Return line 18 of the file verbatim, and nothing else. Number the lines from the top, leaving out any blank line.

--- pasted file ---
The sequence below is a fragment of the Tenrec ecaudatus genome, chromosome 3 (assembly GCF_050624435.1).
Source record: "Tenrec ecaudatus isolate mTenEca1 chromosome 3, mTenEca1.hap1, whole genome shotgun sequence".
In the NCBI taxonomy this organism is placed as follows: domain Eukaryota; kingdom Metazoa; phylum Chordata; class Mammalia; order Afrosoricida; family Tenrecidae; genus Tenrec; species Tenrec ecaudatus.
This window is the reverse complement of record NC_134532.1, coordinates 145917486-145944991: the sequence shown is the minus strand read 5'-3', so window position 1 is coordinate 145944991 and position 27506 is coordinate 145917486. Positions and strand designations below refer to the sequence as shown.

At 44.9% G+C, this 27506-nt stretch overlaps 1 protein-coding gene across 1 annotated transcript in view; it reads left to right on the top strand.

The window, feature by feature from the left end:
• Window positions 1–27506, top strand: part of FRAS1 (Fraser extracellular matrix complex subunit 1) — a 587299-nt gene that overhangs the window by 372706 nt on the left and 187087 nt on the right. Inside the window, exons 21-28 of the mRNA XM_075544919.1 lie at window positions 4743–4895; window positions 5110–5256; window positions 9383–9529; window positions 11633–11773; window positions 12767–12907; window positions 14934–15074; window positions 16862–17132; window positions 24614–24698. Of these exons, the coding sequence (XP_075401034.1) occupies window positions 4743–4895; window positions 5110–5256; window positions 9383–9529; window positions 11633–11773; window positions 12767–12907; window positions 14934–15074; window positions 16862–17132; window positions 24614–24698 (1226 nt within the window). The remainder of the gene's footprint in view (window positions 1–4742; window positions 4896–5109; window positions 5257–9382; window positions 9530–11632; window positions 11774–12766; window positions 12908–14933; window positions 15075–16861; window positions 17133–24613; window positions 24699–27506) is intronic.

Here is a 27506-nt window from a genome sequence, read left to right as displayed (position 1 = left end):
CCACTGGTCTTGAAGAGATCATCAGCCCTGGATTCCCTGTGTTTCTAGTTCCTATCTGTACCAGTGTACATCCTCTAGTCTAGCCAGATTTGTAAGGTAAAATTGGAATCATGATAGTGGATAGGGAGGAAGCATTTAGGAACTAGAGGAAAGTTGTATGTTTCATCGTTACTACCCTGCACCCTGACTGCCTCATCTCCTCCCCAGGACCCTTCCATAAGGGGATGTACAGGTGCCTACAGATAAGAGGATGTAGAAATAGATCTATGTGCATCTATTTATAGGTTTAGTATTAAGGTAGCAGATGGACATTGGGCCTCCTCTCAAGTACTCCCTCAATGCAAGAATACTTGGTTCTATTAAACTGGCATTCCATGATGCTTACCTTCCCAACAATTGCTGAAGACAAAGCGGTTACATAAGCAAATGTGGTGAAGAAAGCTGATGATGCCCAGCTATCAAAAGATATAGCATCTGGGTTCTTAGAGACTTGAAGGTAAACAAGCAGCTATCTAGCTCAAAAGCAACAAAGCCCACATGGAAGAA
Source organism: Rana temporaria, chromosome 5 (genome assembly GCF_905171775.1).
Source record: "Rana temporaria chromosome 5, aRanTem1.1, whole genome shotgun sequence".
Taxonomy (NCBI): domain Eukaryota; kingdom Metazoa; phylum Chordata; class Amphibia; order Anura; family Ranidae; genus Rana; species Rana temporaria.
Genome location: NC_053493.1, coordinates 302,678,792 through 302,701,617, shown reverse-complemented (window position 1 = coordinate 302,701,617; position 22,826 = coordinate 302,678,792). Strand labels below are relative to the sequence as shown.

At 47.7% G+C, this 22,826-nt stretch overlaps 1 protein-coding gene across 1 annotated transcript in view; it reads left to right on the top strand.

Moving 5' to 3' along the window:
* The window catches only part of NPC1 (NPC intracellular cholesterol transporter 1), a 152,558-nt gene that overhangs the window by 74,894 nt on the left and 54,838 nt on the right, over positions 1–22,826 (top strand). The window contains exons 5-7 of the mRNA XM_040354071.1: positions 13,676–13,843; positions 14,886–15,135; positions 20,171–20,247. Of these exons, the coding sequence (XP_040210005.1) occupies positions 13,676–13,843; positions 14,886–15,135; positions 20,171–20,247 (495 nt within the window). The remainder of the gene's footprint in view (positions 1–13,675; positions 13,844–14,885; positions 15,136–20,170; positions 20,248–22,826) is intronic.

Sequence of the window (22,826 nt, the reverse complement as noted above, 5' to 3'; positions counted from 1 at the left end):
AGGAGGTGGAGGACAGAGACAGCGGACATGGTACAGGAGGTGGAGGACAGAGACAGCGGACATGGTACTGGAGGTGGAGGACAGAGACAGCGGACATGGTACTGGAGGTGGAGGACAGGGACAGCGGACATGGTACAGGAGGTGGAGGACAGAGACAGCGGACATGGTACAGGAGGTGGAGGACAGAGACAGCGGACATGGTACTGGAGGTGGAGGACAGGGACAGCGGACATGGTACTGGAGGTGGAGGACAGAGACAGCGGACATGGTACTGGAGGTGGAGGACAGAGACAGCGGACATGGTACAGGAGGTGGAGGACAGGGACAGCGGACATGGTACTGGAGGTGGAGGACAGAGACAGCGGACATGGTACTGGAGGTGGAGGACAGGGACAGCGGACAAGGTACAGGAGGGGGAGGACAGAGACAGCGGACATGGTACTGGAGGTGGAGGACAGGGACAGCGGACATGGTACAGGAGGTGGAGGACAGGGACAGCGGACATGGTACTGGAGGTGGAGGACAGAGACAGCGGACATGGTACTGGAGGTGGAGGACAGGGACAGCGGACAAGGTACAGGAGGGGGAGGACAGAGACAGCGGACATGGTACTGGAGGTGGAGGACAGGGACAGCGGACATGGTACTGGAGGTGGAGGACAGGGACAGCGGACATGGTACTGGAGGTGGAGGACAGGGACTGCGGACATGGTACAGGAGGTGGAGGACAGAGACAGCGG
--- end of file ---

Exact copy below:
AGGAGGTGGAGGACAGAGACAGCGGACATGGTACAGGAGGTGGAGGACAGAGACAGCGGACATGGTACTGGAGGTGGAGGACAGAGACAGCGGACATGGTACTGGAGGTGGAGGACAGGGACAGCGGACATGGTACAGGAGGTGGAGGACAGAGACAGCGGACATGGTACAGGAGGTGGAGGACAGAGACAGCGGACATGGTACTGGAGGTGGAGGACAGGGACAGCGGACATGGTACTGGAGGTGGAGGACAGAGACAGCGGACATGGTACTGGAGGTGGAGGACAGAGACAGCGGACATGGTACAGGAGGTGGAGGACAGGGACAGCGGACATGGTACTGGAGGTGGAGGACAGAGACAGCGGACATGGTACTGGAGGTGGAGGACAGGGACAGCGGACAAGGTACAGGAGGGGGAGGACAGAGACAGCGGACATGGTACTGGAGGTGGAGGACAGGGACAGCGGACATGGTACAGGAGGTGGAGGACAGGGACAGCGGACATGGTACTGGAGGTGGAGGACAGAGACAGCGGACATGGTACTGGAGGTGGAGGACAGGGACAGCGGACAAGGTACAGGAGGGGGAGGACAGAGACAGCGGACATGGTACTGGAGGTGGAGGACAGGGACAGCGGACATGGTACTGGAGGTGGAGGACAGGGACAGCGGACATGGTACTGGAGGTGGAGGACAGGGACTGCGGACATGGTACAGGAGGTGGAGGACAGAGACAGCGG